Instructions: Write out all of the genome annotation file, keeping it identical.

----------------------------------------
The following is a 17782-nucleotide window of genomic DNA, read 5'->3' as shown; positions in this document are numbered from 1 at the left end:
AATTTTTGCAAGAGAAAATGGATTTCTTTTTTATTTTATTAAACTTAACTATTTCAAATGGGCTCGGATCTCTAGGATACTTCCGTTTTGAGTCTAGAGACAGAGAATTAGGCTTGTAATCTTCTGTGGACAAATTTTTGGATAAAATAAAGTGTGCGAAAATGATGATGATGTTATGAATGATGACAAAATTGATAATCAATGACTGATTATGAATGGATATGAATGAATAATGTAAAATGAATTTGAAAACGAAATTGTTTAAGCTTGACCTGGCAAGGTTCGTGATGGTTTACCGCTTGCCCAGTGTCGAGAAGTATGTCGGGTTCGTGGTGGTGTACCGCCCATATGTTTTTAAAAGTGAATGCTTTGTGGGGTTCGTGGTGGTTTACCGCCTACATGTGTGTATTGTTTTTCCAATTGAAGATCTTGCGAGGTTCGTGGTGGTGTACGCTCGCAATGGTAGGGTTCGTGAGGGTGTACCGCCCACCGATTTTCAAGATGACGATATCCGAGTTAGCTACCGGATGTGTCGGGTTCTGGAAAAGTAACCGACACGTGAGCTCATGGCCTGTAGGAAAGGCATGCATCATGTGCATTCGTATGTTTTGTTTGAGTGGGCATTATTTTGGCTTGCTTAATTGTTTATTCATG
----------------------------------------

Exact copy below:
The following is a 17782-nucleotide window of genomic DNA, read 5'->3' as shown; positions in this document are numbered from 1 at the left end:
AATTTTTGCAAGAGAAAATGGATTTCTTTTTTATTTTATTAAACTTAACTATTTCAAATGGGCTCGGATCTCTAGGATACTTCCGTTTTGAGTCTAGAGACAGAGAATTAGGCTTGTAATCTTCTGTGGACAAATTTTTGGATAAAATAAAGTGTGCGAAAATGATGATGATGTTATGAATGATGACAAAATTGATAATCAATGACTGATTATGAATGGATATGAATGAATAATGTAAAATGAATTTGAAAACGAAATTGTTTAAGCTTGACCTGGCAAGGTTCGTGATGGTTTACCGCTTGCCCAGTGTCGAGAAGTATGTCGGGTTCGTGGTGGTGTACCGCCCATATGTTTTTAAAAGTGAATGCTTTGTGGGGTTCGTGGTGGTTTACCGCCTACATGTGTGTATTGTTTTTCCAATTGAAGATCTTGCGAGGTTCGTGGTGGTGTACGCTCGCAATGGTAGGGTTCGTGAGGGTGTACCGCCCACCGATTTTCAAGATGACGATATCCGAGTTAGCTACCGGATGTGTCGGGTTCTGGAAAAGTAACCGACACGTGAGCTCATGGCCTGTAGGAAAGGCATGCATCATGTGCATTCGTATGTTTTGTTTGAGTGGGCATTATTTTGGCTTGCTTAATTGTTTATTCATG